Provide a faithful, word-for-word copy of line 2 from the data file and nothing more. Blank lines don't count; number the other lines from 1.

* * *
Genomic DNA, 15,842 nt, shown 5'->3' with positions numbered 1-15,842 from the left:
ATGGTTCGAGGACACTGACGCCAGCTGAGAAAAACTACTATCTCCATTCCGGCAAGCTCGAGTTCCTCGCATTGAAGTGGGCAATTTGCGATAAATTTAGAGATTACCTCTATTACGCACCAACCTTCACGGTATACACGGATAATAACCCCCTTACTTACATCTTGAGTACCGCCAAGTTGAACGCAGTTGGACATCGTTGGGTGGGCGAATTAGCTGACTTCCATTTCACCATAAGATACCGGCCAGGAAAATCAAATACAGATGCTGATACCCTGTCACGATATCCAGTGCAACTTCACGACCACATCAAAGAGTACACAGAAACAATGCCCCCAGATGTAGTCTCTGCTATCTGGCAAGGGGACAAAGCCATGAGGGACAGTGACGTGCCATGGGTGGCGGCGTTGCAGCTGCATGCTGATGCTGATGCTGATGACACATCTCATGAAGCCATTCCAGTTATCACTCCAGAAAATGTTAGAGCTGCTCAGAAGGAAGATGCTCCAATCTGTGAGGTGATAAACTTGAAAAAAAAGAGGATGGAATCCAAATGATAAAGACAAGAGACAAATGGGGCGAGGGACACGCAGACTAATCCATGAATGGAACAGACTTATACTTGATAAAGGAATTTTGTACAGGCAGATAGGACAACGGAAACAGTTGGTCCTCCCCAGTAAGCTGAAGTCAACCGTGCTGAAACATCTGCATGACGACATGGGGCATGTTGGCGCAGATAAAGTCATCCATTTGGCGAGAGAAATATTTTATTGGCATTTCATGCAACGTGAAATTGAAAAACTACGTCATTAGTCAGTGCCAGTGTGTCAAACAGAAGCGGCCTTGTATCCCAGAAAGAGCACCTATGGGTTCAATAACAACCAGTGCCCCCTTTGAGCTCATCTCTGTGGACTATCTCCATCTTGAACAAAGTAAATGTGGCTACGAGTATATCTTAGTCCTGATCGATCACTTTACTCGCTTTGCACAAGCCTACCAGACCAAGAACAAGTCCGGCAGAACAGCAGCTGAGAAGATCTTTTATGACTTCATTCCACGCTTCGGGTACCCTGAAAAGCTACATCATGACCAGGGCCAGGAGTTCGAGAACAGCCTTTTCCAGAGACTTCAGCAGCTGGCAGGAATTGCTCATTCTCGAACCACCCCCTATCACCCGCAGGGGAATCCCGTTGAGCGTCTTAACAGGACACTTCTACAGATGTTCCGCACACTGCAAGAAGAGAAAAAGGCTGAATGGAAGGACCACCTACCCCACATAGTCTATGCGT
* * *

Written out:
ATGGTTCGAGGACACTGACGCCAGCTGAGAAAAACTACTATCTCCATTCCGGCAAGCTCGAGTTCCTCGCATTGAAGTGGGCAATTTGCGATAAATTTAGAGATTACCTCTATTACGCACCAACCTTCACGGTATACACGGATAATAACCCCCTTACTTACATCTTGAGTACCGCCAAGTTGAACGCAGTTGGACATCGTTGGGTGGGCGAATTAGCTGACTTCCATTTCACCATAAGATACCGGCCAGGAAAATCAAATACAGATGCTGATACCCTGTCACGATATCCAGTGCAACTTCACGACCACATCAAAGAGTACACAGAAACAATGCCCCCAGATGTAGTCTCTGCTATCTGGCAAGGGGACAAAGCCATGAGGGACAGTGACGTGCCATGGGTGGCGGCGTTGCAGCTGCATGCTGATGCTGATGCTGATGACACATCTCATGAAGCCATTCCAGTTATCACTCCAGAAAATGTTAGAGCTGCTCAGAAGGAAGATGCTCCAATCTGTGAGGTGATAAACTTGAAAAAAAAGAGGATGGAATCCAAATGATAAAGACAAGAGACAAATGGGGCGAGGGACACGCAGACTAATCCATGAATGGAACAGACTTATACTTGATAAAGGAATTTTGTACAGGCAGATAGGACAACGGAAACAGTTGGTCCTCCCCAGTAAGCTGAAGTCAACCGTGCTGAAACATCTGCATGACGACATGGGGCATGTTGGCGCAGATAAAGTCATCCATTTGGCGAGAGAAATATTTTATTGGCATTTCATGCAACGTGAAATTGAAAAACTACGTCATTAGTCAGTGCCAGTGTGTCAAACAGAAGCGGCCTTGTATCCCAGAAAGAGCACCTATGGGTTCAATAACAACCAGTGCCCCCTTTGAGCTCATCTCTGTGGACTATCTCCATCTTGAACAAAGTAAATGTGGCTACGAGTATATCTTAGTCCTGATCGATCACTTTACTCGCTTTGCACAAGCCTACCAGACCAAGAACAAGTCCGGCAGAACAGCAGCTGAGAAGATCTTTTATGACTTCATTCCACGCTTCGGGTACCCTGAAAAGCTACATCATGACCAGGGCCAGGAGTTCGAGAACAGCCTTTTCCAGAGACTTCAGCAGCTGGCAGGAATTGCTCATTCTCGAACCACCCCCTATCACCCGCAGGGGAATCCCGTTGAGCGTCTTAACAGGACACTTCTACAGATGTTCCGCACACTGCAAGAAGAGAAAAAGGCTGAATGGAAGGACCACCTACCCCACATAGTCTATGCGT